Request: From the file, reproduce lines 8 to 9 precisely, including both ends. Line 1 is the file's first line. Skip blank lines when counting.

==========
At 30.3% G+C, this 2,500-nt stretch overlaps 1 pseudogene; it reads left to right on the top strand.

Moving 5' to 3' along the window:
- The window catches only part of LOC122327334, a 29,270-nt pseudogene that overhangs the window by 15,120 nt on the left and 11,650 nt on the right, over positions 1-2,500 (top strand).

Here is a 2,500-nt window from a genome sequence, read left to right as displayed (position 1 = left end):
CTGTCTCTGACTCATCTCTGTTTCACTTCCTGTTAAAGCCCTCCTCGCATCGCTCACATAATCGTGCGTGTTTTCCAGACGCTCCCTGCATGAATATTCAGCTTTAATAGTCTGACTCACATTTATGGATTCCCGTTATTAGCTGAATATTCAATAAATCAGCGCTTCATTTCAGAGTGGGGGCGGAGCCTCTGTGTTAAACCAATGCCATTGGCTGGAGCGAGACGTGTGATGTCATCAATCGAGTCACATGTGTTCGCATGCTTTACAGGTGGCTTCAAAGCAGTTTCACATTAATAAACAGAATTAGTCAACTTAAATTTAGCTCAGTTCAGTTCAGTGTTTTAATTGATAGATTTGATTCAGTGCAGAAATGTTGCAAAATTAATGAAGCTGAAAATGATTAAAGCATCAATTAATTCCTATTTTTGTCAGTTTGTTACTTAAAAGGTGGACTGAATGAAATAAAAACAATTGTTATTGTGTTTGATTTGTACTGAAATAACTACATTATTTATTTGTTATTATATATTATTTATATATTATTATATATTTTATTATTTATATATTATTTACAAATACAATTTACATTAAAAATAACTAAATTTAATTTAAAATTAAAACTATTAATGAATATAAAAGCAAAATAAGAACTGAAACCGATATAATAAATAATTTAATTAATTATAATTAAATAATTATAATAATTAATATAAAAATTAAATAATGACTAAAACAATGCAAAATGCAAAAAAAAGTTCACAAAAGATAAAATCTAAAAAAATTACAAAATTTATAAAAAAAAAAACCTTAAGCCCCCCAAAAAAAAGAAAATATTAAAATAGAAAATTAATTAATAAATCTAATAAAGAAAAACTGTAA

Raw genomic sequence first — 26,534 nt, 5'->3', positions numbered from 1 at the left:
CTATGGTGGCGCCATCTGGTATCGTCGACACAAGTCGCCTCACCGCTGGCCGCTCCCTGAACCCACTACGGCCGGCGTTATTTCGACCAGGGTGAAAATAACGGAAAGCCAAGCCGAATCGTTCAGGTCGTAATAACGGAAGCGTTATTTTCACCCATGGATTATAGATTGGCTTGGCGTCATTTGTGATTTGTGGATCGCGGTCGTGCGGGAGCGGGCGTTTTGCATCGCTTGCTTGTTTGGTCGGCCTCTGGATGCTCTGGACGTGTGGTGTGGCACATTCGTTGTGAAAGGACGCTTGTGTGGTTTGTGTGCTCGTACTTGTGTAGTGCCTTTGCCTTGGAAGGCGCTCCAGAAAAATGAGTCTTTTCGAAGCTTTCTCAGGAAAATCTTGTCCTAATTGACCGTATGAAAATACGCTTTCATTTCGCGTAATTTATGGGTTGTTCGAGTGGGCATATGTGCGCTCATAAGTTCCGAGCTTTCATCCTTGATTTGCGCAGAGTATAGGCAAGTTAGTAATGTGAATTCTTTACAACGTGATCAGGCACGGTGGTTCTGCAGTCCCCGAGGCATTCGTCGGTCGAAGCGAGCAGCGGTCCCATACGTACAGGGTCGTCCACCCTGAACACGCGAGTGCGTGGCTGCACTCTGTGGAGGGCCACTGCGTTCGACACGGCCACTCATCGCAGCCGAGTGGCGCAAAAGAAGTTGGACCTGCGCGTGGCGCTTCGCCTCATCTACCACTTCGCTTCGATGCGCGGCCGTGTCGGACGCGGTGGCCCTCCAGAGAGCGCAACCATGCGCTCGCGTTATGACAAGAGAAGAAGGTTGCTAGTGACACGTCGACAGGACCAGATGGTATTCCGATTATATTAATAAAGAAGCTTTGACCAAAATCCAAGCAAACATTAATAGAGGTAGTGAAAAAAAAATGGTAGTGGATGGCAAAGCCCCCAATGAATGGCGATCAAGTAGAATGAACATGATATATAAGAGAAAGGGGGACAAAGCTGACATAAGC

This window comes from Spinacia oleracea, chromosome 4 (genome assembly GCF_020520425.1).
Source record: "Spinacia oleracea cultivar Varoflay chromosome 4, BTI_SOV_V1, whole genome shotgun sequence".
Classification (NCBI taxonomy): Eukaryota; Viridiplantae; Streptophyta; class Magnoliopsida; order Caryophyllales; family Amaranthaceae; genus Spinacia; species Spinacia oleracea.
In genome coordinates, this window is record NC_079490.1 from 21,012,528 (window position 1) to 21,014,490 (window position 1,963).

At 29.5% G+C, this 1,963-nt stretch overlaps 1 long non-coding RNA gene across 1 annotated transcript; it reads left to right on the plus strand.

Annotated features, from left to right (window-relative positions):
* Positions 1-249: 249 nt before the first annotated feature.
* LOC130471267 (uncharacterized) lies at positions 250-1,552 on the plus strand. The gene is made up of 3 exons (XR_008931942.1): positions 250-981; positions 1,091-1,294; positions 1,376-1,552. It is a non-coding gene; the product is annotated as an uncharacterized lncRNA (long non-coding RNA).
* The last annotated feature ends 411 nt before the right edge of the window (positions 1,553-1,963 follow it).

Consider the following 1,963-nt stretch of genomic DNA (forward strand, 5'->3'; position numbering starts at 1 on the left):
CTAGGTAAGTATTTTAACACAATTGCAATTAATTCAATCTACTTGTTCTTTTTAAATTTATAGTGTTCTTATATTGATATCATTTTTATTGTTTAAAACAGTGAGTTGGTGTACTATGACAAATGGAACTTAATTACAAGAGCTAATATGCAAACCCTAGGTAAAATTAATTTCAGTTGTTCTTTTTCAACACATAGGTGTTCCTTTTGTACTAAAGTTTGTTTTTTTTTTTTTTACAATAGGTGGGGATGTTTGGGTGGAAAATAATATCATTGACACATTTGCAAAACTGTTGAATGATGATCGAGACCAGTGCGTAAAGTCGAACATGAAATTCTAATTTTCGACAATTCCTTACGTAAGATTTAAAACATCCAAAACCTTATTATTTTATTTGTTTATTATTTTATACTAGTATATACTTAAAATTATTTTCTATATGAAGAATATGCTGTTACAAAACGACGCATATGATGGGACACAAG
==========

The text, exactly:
This window comes from Spinacia oleracea, chromosome 4 (genome assembly GCF_020520425.1).
Source record: "Spinacia oleracea cultivar Varoflay chromosome 4, BTI_SOV_V1, whole genome shotgun sequence".